Yemen’s Saleh ‘Defiant and Will Remain Defiant’

Vows to 'Confront' Challengers, Demands End to Protests

After weeks of being totally incommunicado in the wake of a nearly successful assassination attempt, Yemeni President Ali Abdullah Saleh was broadcast today for the first time, reporting he had survived “eight successful operations.

Though he hinted at openness to opposition “participation” within the context of the current, pro-regime constitution, Saleh’s message was largely the same as it was in May, that he will remain in power.

Yemen’s people are defiant and will remain defiant against all challenges that threaten its stability and security,” insisted the long-ruling dictator, who is still in the hospital in Saudi Arabia and gave no indication of when he would return.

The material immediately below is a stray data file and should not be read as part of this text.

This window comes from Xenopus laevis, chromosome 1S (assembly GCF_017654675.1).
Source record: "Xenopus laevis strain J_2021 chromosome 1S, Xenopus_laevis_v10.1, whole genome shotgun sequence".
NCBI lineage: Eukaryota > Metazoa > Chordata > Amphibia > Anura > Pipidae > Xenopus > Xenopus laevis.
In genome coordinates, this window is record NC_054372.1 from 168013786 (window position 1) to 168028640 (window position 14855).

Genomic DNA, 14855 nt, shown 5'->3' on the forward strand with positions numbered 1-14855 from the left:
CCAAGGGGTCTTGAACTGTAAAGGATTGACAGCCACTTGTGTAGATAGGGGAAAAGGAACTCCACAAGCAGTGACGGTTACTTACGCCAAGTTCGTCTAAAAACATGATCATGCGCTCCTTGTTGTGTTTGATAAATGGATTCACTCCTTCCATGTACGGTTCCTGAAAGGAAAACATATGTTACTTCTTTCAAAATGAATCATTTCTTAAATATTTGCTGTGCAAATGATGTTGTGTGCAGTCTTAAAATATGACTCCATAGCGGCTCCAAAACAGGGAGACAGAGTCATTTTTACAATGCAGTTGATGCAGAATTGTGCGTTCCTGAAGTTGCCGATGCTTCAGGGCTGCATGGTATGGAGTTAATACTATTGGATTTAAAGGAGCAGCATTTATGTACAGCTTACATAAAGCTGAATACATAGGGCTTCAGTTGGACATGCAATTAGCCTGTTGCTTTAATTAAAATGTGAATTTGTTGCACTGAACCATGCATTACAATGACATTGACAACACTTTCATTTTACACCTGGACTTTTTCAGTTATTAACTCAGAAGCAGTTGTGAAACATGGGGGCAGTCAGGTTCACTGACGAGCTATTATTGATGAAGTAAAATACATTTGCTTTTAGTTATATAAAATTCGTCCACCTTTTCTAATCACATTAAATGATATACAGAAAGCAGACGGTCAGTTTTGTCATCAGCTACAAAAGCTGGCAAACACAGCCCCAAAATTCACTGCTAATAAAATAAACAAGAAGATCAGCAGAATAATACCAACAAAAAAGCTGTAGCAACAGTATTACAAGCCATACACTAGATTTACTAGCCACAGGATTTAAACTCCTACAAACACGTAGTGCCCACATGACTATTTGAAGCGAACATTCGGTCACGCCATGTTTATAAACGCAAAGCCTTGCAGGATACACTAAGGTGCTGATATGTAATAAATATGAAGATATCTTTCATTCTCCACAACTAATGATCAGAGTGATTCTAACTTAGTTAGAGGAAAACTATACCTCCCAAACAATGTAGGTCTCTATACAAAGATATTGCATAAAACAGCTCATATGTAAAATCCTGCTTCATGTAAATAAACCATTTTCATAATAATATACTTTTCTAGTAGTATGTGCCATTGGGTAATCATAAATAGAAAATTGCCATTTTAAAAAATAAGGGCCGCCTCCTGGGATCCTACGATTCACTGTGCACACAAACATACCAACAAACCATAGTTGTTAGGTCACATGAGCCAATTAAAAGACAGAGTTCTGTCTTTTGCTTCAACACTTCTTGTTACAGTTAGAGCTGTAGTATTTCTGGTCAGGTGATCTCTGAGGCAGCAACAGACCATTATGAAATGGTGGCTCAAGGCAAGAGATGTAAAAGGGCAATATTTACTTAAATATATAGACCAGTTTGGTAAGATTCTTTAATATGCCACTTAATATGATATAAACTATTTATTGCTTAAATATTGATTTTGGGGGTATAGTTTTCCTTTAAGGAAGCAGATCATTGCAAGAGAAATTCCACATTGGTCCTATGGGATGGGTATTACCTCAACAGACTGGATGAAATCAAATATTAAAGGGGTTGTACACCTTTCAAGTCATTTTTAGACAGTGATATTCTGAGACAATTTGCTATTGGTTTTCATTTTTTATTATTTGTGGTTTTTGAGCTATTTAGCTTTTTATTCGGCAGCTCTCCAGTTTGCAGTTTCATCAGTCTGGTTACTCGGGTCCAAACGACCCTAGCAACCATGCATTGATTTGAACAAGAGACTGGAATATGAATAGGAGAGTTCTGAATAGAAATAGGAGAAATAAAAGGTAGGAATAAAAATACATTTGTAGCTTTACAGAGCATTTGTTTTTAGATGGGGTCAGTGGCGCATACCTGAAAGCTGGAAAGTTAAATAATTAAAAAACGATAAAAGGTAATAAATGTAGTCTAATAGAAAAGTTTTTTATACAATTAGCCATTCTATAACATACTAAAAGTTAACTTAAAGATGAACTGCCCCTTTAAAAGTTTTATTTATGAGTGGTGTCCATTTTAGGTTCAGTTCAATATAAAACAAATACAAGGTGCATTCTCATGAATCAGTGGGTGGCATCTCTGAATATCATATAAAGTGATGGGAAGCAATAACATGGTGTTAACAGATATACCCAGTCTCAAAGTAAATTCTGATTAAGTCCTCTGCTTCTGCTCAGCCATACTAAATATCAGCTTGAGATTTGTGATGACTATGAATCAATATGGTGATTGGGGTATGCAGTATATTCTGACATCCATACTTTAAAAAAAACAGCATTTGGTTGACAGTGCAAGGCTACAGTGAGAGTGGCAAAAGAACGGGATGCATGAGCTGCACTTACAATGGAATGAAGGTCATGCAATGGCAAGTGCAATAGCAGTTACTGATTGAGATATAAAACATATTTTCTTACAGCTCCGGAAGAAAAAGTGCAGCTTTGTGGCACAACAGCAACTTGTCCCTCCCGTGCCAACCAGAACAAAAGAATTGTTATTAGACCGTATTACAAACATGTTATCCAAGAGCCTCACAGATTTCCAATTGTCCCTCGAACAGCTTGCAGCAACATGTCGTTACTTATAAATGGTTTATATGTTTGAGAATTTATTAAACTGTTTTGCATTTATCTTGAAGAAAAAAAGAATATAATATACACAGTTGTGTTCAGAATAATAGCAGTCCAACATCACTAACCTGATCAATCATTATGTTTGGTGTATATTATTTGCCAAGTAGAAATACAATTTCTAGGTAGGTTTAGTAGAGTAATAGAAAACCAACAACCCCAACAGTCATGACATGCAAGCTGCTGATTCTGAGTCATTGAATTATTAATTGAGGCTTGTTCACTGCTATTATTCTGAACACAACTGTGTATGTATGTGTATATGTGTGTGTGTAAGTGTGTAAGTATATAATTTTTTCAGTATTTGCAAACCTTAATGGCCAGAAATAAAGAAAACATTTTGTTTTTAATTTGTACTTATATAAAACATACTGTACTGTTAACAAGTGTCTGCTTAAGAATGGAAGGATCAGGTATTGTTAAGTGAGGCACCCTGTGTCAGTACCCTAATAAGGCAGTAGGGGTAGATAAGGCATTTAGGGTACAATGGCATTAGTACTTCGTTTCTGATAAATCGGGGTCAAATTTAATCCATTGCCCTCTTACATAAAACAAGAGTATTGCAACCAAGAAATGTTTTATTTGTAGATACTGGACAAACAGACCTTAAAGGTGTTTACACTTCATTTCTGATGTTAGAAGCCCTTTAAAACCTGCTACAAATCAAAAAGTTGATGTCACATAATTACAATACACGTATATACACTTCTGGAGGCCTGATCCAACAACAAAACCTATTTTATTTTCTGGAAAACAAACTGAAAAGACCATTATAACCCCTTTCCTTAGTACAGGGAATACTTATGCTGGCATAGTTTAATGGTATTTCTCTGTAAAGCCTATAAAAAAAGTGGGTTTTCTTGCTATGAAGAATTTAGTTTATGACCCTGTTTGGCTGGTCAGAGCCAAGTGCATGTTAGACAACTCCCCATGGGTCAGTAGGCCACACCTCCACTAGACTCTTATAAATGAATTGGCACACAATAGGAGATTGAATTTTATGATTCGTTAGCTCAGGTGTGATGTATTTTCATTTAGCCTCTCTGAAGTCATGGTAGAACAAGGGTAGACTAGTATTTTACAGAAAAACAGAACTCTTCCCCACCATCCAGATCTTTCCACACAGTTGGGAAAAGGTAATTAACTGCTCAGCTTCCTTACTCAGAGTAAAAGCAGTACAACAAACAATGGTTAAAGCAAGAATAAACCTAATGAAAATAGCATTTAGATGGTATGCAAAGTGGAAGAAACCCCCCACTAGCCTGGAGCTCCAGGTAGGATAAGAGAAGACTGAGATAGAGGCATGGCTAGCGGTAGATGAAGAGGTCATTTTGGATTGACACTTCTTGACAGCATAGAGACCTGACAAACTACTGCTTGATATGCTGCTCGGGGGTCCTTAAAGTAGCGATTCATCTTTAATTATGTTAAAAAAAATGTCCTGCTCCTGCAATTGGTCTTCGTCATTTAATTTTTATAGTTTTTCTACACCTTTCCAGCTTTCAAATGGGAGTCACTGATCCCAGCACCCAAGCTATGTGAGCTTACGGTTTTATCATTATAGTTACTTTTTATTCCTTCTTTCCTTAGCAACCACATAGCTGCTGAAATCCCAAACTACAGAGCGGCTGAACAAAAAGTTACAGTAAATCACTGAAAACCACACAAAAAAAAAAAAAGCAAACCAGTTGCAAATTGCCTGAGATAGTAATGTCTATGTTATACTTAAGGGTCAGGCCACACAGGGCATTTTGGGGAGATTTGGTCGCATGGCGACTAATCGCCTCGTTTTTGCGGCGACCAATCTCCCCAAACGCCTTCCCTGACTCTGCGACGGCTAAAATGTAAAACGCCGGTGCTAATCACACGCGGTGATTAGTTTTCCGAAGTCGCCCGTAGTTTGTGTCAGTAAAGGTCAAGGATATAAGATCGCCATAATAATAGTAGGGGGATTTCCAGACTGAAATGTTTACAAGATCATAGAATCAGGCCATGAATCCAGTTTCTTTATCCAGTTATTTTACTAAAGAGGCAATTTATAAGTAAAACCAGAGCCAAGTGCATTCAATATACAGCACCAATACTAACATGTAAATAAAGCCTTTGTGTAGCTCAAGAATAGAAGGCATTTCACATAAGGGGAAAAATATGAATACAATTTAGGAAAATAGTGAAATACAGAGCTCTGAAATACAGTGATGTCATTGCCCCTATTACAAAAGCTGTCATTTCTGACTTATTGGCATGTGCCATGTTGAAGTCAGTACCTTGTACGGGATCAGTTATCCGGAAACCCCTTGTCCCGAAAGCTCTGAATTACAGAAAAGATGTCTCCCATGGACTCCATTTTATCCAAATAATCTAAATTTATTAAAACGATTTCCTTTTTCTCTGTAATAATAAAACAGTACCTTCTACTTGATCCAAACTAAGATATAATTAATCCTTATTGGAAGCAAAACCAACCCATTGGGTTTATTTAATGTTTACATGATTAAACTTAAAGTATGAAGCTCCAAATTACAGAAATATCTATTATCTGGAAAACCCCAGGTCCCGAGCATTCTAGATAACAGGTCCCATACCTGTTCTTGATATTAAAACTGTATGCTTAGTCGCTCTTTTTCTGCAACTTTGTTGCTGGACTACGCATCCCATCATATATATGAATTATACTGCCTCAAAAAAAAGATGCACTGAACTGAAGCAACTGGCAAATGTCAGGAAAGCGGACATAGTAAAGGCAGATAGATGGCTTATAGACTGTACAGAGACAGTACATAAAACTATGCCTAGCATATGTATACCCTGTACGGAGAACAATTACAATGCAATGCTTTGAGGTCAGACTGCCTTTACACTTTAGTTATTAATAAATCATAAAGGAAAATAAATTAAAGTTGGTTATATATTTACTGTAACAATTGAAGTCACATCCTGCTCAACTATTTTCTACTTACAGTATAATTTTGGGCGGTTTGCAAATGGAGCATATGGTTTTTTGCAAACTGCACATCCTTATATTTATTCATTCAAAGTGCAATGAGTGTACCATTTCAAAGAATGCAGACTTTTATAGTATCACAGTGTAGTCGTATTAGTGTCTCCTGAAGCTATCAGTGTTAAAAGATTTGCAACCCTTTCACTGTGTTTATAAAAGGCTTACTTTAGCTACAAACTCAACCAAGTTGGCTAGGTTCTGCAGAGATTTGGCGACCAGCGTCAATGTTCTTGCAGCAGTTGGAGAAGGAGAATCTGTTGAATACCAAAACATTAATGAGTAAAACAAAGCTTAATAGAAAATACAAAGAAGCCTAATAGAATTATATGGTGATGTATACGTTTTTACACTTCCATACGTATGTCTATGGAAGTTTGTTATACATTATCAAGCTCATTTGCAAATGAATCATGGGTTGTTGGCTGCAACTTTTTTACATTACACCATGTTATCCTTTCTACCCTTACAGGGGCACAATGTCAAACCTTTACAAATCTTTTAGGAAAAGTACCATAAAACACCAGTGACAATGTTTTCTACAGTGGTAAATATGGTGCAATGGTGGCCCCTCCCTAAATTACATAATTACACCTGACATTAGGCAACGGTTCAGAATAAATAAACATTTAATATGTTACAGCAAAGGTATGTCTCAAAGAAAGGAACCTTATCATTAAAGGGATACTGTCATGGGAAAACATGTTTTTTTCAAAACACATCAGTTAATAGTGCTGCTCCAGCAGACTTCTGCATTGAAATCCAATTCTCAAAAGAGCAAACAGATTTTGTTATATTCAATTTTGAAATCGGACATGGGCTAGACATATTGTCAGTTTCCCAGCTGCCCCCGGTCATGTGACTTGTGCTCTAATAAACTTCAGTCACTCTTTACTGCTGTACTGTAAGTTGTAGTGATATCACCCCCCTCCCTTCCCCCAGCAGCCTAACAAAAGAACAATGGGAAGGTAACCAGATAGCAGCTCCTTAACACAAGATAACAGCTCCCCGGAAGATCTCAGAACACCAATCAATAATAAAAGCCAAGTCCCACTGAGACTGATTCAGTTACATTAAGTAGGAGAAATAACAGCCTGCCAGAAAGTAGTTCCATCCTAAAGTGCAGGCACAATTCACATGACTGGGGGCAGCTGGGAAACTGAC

Saleh’s speech made no mention of a transition, and instead demanded an end to all anti-regime protests, insisting that they were “blocking roads and scaring people.” Opposition figures slammed the speech afterwards, but analysts conceded it offered nothing truly new.

Author: Jason Ditz

Jason Ditz is Senior Editor for He has 20 years of experience in foreign policy research and his work has appeared in The American Conservative, Responsible Statecraft, Forbes, Toronto Star, Minneapolis Star-Tribune, Providence Journal, Washington Times, and the Detroit Free Press.